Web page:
Nearly all shoots have a series of really memorable moments. A big one for me was last year, shooting for a self-drive safari company in Tanzania for 10 days. Even when the weather didn’t cooperate, it was just such a buzz being out there. A key point of the job was the wildebeest Great Migration, but I was lucky enough to witness an elephant’s funeral, which are fairly rarely seen. A herd of 12 elephants came marching to the body of one who had died and ‘mourned’ for about 30 minutes before moving on. It was spectacular to see - how aware and deliberate their movements were - and very moving to sit quietly and document such an amazing moment.

You travel extensively for your work - does one particular destination stand out photographically? 

That’s a very difficult question, a bit like ‘what’s your favourite film’. It is often cited as a photographer’s playground, but India really does deliver - the people and cultures and architecture and landscape and the COLOURS … it really is unique. It’s certainly a fantastic place when getting into photography to visit and practise in, which I did on a trip in Rajasthan. I’ve shot there four more times since and each trip has been totally different.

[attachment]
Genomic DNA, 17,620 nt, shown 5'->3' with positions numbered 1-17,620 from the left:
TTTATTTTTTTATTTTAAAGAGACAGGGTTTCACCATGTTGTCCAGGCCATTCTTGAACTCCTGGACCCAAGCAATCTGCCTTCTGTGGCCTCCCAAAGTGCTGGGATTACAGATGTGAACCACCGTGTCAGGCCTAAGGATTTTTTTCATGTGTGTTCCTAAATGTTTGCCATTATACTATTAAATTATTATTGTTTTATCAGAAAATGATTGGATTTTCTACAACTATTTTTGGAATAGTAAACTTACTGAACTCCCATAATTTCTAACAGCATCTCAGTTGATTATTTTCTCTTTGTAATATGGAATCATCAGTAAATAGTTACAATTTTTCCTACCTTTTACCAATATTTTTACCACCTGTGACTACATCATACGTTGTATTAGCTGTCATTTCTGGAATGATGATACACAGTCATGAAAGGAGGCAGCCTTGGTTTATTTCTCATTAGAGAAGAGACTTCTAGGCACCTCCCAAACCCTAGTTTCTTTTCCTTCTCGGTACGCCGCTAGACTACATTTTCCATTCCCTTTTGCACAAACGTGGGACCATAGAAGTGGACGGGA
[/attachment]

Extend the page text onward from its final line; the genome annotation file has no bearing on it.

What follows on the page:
Can you tell us a bit about capturing the Portugal cover photo? 

The Portugal cover is a shot of the old Ribeira neighbourhood of Porto, and quite iconic for the colourful houses climbing up the hillside next to the river. This particular photo was taken after I had come out of a Port tasting in one of the lodges and had enjoyed a couple of glasses. It had been quite cloudy all day so it was great to come out of the wine cellar to a great sunset, which shows those old buildings in their best light.   

What do you enjoy most about the freelance lifestyle? 

I love the diversity of the projects and the flexibility that freelancing can afford. Often commissions can come up at short notice and things move quickly. I can start the week with an empty diary and a few days later find myself shooting in a new city or country, meeting new people all the time. It’s exciting and can be stressful! When photography is your work and you are running it as a business, it is amazing how busy you are doing 101 things that are not taking pictures, so it’s not all glamorous destinations and fancy hotels. Theres a lot of pitches and PDF’s and updating websites and making meetings and scanning receipts to keep you busy.


What is your dream project/collaboration? 

I have been very lucky and had great editorial commissions with some fantastic writers and journalists. Travelling for work with likeminded people, not always knowing what you’re going to see and do, is a lot of fun. I look forward to carrying on in this way and there’s so many regions I haven’t been to; the islands in the pacific really appeal. I’ve stayed in a few AMAN hotels over the years and they are always stunning and in beautiful places, so to have them as a client would be a bit of a dream. Similarly, shooting smaller independent hotels and guesthouses run by locals you can find some real gems, which helps give the destination a unique perspective.

To see more of Jonathan’s work click here.

You can order a copy of the Portugal magazine here.